Drive Peak Performance With A Data-Backed Sales Management Process

Sales management has been a data- and performance-driven profession for decades, but only recently has technology caught up to the real needs of sales managers. Today, true data collection and performance analytics can become a core part of the sales management process. Thanks to powerful CRM data capture technologies and sales dashboards, sales leaders have incredible visibility into the health of their sales pipeline, opportunity drivers, and individual performance. This allows them to assemble a sales management system that scales their abilities, makes opportunity creation easier and ultimately leads to goal achievement.
For a leader who is looking to optimize their data-driven decision making, or just getting started with analytics-powered sales management, where should they start?

Before we get into the different management process metrics, we should define a sales management process:

What is a sales management process?

A sales management process is a series of steps that a sales leader follows and maintains to manage their sales team. These steps include hiring new salespeople, overseeing the sales pipeline, monitoring sales activity, sales coaching and more. Innovative sales leaders find ways for many of these steps to be scalable and empowered with at-a-glance metrics that free up their mental focus for high-value deals.

A sales management system can be assembled from a collection of processes that recur on an annual, monthly, and weekly basis. Annually, a sales leader needs to set and plan for quota goals, staffing, and sales enablement. Monthly, leaders should be focusing on monitoring opportunity growth and pipeline health leading to quarterly goals, and weekly they need to invest in their team with regular coaching and 1:1 to drive skill growth and regular learning.

A data-driven sales management process folds in three sources of data on the sales team – activity metrics, opportunity performance metrics, and conversation metrics. Truly innovative sales teams are finding ways for artificial intelligence to draw on all three of these sources to empower their decision-making.

Three key sources of sales team data

Each of these sources of sales team data is absolutely crucial to informed sales management. While they are each powerful on their own, managers can truly maximize their impact when drawing on their combined insights.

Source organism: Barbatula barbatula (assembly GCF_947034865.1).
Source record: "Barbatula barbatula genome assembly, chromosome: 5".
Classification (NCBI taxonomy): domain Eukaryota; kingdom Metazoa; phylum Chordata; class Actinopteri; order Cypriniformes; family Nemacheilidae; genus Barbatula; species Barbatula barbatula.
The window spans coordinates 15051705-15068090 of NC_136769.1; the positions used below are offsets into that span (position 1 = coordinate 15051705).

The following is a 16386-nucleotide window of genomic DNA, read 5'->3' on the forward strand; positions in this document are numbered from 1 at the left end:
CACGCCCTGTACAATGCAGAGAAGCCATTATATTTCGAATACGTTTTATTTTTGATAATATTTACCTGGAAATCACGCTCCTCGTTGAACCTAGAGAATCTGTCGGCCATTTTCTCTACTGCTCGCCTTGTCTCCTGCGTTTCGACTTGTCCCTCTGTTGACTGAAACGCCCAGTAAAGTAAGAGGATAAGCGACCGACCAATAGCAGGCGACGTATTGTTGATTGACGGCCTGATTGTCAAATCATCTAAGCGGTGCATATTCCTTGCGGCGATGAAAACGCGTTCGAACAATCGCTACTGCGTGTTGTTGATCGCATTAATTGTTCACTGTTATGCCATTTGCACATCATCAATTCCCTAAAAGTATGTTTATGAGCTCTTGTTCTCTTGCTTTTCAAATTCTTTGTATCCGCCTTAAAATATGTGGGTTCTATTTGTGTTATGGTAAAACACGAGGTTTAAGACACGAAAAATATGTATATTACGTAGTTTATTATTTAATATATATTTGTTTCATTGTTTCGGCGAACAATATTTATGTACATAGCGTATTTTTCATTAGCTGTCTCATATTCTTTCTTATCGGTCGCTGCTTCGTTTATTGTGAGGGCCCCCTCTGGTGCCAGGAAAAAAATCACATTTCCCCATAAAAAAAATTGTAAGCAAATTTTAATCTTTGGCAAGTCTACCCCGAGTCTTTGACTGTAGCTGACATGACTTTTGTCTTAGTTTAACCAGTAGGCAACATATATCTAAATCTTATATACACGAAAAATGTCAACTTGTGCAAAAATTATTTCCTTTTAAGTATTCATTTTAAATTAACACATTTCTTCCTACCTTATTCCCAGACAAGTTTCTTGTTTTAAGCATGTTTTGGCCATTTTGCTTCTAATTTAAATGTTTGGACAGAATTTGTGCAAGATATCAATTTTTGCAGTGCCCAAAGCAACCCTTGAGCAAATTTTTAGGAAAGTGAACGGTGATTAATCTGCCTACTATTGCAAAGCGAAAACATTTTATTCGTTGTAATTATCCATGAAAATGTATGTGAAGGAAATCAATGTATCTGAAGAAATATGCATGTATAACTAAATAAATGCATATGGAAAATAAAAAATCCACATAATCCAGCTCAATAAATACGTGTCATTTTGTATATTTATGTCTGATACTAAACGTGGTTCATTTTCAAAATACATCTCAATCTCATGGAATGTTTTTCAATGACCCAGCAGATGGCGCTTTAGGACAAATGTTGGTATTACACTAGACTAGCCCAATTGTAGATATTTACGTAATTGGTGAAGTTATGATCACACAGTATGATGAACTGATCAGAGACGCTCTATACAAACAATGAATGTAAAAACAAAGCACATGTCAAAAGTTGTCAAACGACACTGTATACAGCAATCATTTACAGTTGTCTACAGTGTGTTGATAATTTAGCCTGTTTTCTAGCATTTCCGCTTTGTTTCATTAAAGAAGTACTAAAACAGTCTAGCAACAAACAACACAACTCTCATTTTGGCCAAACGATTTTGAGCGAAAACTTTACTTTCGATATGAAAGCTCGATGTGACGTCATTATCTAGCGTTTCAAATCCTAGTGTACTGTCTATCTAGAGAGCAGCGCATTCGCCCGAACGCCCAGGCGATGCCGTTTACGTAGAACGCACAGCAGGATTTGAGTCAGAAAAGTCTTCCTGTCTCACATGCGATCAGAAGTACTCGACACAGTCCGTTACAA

Activity metrics

One of the most informative leading indicators of sales pipeline health are the sales team’s activity metrics. This can include the raw numbers of how many dials and emails a sales development rep has made in a day, or how many demos an account executive has given over the course of a week.

Managing strictly on activity metrics alone would be a mistake, as just telling reps to “do more!” without the other parts of a healthy sales management process generally gives diminishing returns. Including coaching and opportunity results in the mix is a great start towards driving more success long-term.

Opportunity Performance metrics

Opportunity metrics are the oldest sales key performance indicator, and answers pivotal questions for sales rep performance, such as how many opportunities are generated over time, how many are in the pipeline at any given moment, and revenue resulting from close rate.

These opportunity performance metrics are the heart of all other data sources that a sales team tracks. Conversation metrics and activity metrics are only meaningful when tied back to revenue performance.

Conversation metrics

Conversation intelligence and AI-powered sales coaching are some of the most innovative and cutting-edge technologies available to sales teams today. These solutions transcribe sales conversations into data, allowing sales teams to monitor etiquette metrics such as talk-to-listen ratio, average monologue length, and more.

Traditionally, sales conversations have been a black box for businesses, meaning that leaders had very little or no insight whatsoever into what about sales conversations tied back to revenue or opportunities. Now, with the advent of these toolsets, management can truly uncover what makes closers successful and use that to guide their team.